Khiva is the only fully preserved (though heavily restored) ancient city on the Great Silk Road. Khiva was founded about 2500 years ago and is now and open air museum, which is sometimes even called the “eighth wonder of the world” offering an enormous amount of architectural monuments recognized in the UNESCO World heritage site list (Itchan Kala). It is one of the once grand cities of the Khoresm oasis in the southern delta of the Amu Darya, south of the Aral Sea just 10 km north from the border of Turkmenistan and where the Kyzyl-Kum desert begins.
This walled ancient city is one of the most popular destinations in Uzbekistan by both domestic and foreign tourists. Khiva was a vital Silk Road stop-off where the sale of camels, carpets, coffee, and concubines shaped business here. As the significant trade route between China and Europe flourished, Uzbekistan became a significant spot: between 2BC and the 1300s.
Khiva has been destroyed and rebuilt seven times and now the city is preserved. The town was seized by Arab invaders, conquered by Mongolian ruler Genghis Khan, then eventually overthrown by Amir Timur – whose empire extended from Iraq to India.
How to Get to Khiva
Traveling by rail is the ideal way to travel between the largest cities of Uzbekistan and the same applies also to Khiva. The train station is quite new, opened at the end of 2018 and also serves the high speed Afrosiab trains. A peculiar observation from the train station is that you can have access to a VIP lounge like in an airport if you are willing to use few dollars or euros for coffee and snacks. It provides you with better toilet facilities and nice sofas to wait for the train.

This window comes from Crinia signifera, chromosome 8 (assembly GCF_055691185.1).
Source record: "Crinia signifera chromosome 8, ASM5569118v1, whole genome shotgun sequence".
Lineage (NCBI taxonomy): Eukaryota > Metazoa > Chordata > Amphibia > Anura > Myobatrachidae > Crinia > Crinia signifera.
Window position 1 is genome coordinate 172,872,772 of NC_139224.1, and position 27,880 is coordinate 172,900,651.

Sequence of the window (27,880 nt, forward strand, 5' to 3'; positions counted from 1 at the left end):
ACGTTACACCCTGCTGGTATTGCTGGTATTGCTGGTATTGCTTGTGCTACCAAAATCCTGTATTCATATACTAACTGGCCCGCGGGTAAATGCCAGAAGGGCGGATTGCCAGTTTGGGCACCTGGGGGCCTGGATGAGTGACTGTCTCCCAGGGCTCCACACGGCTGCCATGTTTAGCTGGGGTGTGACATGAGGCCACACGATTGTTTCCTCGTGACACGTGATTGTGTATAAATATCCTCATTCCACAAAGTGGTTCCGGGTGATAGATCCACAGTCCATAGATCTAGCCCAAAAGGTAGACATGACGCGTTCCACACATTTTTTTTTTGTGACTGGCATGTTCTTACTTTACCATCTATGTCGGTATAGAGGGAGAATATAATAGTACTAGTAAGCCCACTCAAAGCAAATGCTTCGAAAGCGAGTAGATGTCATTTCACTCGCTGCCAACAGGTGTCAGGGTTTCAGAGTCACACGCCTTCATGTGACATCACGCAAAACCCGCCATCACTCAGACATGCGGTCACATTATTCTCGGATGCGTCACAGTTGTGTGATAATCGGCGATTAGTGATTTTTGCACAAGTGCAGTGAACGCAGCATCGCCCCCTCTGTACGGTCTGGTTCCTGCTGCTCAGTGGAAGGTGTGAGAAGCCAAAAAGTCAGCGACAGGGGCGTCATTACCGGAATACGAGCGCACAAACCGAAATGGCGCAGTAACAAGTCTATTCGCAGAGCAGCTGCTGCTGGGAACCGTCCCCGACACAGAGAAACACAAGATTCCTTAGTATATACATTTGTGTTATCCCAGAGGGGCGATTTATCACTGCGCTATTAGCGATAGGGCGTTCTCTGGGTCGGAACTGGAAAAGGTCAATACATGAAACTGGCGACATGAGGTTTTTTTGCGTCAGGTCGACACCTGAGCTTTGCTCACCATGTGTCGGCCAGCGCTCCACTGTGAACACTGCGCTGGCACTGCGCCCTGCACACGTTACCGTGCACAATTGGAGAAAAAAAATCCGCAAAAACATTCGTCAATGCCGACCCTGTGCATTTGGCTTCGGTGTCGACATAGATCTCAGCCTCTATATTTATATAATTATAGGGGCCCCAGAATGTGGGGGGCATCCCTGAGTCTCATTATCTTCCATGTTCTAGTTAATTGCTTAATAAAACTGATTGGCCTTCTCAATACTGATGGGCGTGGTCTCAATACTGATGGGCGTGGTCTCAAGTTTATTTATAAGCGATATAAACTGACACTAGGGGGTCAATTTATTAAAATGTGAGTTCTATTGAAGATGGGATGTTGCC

There is a newly quite nicely built shopping haven between the train station and Itchan Kala to catch the tourists while making their way towards the walled city.
There are two daily flights from Tashkent to Urgench taking 1 h 20 min. There are also straight international flights from Russian cities like Moscow and Saint-Petersburg.
The Urgench Khorezm Airport airport is located about 40 km northeast from Khiva and there are regular very inexpensive trolleybuses traveling between Khiva and Urgench taking about 1 h and of course the cheap Uzbek taxis taking about 30 mins.
Regular daily (Soviet) trains operate from Tashkent to Khiva taking about 16 h. Along the way, they stop at numerous stations like Samarkand, Navoi and Bukhara. There are also the modern Afrosiab train connections that are a lot faster and stop in fewer statiosn. There are also night trains leaving in the evening and having you in Khiva by the morning.
Khiva train station is located less than a 1 km east from Ichan Kala. You can get there easily by walk. Book your tickets beforehand here.
Bus / Taxi
The closest intercity bus station to Khiva is located in Urgench. You can get to Urgench by taxi or trolleybus. That said, Khiva is quite far from other major Uzbek destinations: Tashkent 990 km, Samarkand 690 km, Bukhara 450 km, Fergana valley 1300 km, Shahrisabz 1020 km and Nukus 180 km. Therefore bus is not your first choice of travel to/from Khiva.
If you are traveling also in Turkmenistan, Khiva is not far from Konye Urgench and the numerous sightes there.